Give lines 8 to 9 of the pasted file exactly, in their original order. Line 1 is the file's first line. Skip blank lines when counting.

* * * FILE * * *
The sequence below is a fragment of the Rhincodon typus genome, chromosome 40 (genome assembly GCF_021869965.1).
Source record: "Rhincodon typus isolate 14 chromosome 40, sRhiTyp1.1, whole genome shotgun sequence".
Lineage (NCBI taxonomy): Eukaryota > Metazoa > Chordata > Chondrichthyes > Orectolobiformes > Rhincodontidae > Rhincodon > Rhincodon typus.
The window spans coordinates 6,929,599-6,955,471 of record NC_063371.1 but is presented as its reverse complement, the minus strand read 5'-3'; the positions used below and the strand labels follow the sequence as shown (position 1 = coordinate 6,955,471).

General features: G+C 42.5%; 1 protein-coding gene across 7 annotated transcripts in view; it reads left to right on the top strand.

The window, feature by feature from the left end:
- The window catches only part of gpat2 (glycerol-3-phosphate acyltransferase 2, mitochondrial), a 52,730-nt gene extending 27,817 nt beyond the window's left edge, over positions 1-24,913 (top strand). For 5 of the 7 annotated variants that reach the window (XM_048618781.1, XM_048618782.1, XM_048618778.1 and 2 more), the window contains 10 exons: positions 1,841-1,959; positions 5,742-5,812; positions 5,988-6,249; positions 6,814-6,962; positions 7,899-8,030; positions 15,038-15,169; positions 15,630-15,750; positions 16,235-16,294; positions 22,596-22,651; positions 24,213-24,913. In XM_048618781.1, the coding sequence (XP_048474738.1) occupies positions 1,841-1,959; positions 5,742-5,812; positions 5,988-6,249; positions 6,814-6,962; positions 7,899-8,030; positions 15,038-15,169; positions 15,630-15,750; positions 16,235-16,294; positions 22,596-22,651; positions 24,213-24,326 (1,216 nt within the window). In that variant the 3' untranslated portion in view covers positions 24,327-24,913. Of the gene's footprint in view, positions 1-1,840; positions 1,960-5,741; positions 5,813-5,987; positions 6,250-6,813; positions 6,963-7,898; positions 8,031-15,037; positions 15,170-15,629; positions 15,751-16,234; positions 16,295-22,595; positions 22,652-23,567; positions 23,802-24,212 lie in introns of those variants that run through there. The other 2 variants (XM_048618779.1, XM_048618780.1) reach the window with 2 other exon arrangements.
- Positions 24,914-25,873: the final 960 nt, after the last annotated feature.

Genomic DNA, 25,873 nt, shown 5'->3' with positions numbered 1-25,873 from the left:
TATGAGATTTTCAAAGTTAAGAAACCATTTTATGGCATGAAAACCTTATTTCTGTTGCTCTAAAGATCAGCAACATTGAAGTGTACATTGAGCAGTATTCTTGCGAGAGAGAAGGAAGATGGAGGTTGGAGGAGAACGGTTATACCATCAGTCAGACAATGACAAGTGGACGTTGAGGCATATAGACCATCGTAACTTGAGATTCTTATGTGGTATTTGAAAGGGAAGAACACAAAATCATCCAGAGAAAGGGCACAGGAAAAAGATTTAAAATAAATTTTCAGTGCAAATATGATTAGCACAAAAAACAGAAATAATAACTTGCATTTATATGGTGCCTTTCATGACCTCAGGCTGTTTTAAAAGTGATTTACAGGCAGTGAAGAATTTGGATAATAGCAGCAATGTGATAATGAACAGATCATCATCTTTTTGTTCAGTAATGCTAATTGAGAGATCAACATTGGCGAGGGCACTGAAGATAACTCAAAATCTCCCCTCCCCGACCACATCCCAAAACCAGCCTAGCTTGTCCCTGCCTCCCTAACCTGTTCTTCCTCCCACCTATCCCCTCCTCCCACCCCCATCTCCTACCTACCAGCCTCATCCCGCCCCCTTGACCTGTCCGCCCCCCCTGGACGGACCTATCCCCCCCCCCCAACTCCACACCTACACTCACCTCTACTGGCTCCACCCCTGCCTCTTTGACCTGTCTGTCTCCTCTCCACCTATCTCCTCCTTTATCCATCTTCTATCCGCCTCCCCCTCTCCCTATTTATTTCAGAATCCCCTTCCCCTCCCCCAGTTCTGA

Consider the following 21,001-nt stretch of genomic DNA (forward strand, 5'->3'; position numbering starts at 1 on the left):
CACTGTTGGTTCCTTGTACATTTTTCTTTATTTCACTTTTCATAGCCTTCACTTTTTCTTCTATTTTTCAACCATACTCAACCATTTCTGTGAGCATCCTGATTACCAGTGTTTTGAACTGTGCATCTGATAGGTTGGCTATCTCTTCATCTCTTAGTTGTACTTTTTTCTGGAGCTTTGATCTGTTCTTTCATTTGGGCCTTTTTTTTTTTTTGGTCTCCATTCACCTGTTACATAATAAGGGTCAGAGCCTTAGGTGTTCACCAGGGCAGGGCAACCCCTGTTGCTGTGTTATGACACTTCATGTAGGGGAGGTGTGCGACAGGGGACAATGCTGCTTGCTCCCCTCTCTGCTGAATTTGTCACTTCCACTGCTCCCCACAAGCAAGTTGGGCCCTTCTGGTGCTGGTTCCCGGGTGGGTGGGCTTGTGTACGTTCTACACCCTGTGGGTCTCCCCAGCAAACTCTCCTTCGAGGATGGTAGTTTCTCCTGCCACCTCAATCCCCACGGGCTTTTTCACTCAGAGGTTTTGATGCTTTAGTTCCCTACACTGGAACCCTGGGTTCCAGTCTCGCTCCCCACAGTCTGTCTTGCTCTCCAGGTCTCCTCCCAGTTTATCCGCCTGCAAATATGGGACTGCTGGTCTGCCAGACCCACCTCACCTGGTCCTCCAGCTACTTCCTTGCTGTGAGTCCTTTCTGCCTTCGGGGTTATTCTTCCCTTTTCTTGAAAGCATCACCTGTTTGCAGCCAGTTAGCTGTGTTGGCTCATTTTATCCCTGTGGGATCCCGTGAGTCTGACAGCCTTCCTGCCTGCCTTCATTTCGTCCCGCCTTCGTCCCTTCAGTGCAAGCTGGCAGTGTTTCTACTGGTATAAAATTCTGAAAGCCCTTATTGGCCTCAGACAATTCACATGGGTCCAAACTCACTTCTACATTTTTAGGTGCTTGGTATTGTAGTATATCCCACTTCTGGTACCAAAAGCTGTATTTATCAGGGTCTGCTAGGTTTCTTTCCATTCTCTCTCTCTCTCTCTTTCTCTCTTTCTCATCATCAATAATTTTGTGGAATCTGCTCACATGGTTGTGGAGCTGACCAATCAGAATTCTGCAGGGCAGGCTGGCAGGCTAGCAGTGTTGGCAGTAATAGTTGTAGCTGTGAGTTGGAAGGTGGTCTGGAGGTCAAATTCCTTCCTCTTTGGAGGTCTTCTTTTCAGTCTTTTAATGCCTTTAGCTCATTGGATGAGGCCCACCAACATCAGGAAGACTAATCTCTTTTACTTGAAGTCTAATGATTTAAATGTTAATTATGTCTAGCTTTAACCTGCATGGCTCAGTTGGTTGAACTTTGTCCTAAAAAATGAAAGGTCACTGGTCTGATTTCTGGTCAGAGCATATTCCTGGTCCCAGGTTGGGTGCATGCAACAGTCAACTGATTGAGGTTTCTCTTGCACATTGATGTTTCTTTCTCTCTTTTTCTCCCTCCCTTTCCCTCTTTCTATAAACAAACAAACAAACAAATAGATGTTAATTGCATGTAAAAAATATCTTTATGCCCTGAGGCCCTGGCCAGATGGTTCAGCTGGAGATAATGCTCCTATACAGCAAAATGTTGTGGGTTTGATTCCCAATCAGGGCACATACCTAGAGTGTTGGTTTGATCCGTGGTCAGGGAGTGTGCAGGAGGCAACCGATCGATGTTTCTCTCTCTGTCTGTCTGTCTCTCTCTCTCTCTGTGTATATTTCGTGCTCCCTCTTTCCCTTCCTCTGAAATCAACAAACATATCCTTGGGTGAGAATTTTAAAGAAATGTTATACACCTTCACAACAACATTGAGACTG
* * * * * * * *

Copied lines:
- Positions 24,914-25,873: the final 960 nt, after the last annotated feature.

Genomic DNA, 25,873 nt, shown 5'->3' with positions numbered 1-25,873 from the left: